Richardson received her B.A. in Mathematics from the University of California—San Diego, and her M.S. and Ph.D. in Computer and Information Science at the University of Massachusetts—Amherst.
Tim Taylor previously served Butte County as Superintendent of Schools from 2012 to 2019. He also has served as Assistant Superintendent at Sacramento County Office of Education and as a Director for the Elk Grove Unified School District. From 2014-2018, Tim was an Executive Board Member for the Small School District Association (SSDA), which serves the diverse students and communities for a large number of small school districts throughout California. Since July 2019, he serves as the SSDA Executive Director. He is a huge advocate for C-STEM. Throughout his career, he has worked on various initiatives to ensure all students have access to technology and educational technology resources to provide equity in education, especially in small and rural schools.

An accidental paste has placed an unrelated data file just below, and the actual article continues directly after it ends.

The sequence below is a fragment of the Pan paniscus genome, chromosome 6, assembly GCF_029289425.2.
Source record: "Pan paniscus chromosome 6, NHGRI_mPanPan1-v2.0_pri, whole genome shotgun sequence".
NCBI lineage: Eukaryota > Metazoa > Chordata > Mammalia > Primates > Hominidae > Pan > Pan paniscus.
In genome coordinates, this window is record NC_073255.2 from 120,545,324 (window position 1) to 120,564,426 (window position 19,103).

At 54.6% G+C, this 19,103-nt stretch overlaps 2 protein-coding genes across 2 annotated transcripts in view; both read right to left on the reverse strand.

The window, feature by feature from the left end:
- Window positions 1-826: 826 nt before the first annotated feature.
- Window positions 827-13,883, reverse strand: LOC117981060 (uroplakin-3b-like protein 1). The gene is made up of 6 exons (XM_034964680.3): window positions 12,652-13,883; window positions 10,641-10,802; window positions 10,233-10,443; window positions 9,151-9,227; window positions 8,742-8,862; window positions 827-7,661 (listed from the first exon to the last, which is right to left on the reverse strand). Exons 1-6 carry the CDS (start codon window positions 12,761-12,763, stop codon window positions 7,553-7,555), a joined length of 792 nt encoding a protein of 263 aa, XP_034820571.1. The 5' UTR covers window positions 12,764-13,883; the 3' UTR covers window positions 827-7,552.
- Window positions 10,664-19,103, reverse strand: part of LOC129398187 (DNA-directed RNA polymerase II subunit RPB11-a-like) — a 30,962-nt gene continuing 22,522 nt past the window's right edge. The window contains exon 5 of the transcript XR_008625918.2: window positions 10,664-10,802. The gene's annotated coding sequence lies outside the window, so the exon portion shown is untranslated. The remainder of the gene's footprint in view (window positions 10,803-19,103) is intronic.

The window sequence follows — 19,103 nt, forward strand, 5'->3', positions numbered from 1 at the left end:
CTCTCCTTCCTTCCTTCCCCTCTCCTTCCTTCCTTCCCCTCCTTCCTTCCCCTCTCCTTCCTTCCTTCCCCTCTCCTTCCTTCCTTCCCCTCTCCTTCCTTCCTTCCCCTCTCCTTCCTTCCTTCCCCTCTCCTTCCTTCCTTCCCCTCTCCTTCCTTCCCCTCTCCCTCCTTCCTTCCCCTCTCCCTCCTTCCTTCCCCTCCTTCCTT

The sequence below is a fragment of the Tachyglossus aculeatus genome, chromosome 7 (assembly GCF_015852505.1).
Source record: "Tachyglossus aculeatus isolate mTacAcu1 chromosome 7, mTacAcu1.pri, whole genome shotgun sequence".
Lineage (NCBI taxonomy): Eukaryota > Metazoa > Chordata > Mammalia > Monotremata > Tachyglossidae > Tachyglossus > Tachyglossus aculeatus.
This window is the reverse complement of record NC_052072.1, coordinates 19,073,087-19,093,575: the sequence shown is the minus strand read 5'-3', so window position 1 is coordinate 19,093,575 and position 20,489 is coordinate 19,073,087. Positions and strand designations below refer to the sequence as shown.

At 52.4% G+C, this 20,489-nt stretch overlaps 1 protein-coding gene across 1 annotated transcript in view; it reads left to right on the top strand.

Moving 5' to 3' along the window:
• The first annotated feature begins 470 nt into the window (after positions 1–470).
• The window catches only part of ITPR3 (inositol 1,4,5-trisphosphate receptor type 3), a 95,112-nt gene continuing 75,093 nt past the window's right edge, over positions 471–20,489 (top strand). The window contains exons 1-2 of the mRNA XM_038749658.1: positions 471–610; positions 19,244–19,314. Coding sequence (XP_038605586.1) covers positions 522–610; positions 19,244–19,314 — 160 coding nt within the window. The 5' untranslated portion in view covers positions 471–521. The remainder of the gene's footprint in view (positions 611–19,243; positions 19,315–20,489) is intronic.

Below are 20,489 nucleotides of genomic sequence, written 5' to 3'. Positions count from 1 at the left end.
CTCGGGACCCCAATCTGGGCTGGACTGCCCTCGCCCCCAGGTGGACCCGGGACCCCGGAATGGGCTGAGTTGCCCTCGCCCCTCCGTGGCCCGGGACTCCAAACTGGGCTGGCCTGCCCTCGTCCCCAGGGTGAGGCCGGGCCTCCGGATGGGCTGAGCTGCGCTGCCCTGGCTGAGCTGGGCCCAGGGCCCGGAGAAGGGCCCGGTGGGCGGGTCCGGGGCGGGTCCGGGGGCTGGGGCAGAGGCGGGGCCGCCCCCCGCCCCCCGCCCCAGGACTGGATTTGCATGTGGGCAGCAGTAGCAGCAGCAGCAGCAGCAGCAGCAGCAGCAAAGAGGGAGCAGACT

Mr. Hattig is software and networking industry leader at the forefront of the Internet-of-Things revolution. He is currently Senior Internet of Things Solutions Architect at Amazon AWS. Previously he has held positions at startups, medium, and large companies such as Intel. Mr. Hattig developed numerous IoT solutions and defined the Wi-Fi, Bluetooth, Zigbee, and software roadmap for Atmel (now Microchip) as the Director of Product Planning. Prior to Atmel, Mr. Hattig rose through the ranks at Intel to become Director for global standardization of Wi-Fi, Bluetooth, and NFC. The screen mirroring application on mobile phones today is the result of his standardization work on Wi-Fi Direct and Miracast in the Wi-Fi Alliance.
Mr. Hattig has a unique combination of system thinking and business acumen that allow him to transform technology into impactful solutions for the real-world.